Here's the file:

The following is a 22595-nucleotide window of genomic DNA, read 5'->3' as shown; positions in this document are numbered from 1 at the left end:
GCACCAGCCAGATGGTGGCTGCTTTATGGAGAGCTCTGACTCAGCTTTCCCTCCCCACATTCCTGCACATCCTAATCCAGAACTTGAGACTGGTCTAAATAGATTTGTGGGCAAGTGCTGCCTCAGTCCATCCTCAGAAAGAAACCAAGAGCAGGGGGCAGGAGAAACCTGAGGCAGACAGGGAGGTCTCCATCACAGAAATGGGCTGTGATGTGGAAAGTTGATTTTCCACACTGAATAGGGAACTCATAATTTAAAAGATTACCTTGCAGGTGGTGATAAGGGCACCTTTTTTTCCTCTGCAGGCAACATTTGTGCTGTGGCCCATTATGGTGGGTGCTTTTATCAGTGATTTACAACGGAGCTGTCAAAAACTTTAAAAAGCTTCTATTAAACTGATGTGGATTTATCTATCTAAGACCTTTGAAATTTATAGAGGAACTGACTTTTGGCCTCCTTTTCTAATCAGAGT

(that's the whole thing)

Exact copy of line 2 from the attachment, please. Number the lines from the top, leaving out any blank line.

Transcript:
GCACCAGCCAGATGGTGGCTGCTTTATGGAGAGCTCTGACTCAGCTTTCCCTCCCCACATTCCTGCACATCCTAATCCAGAACTTGAGACTGGTCTAAATAGATTTGTGGGCAAGTGCTGCCTCAGTCCATCCTCAGAAAGAAACCAAGAGCAGGGGGCAGGAGAAACCTGAGGCAGACAGGGAGGTCTCCATCACAGAAATGGGCTGTGATGTGGAAAGTTGATTTTCCACACTGAATAGGGAACTCATAATTTAAAAGATTACCTTGCAGGTGGTGATAAGGGCACCTTTTTTTCCTCTGCAGGCAACATTTGTGCTGTGGCCCATTATGGTGGGTGCTTTTATCAGTGATTTACAACGGAGCTGTCAAAAACTTTAAAAAGCTTCTATTAAACTGATGTGGATTTATCTATCTAAGACCTTTGAAATTTATAGAGGAACTGACTTTTGGCCTCCTTTTCTAATCAGAGT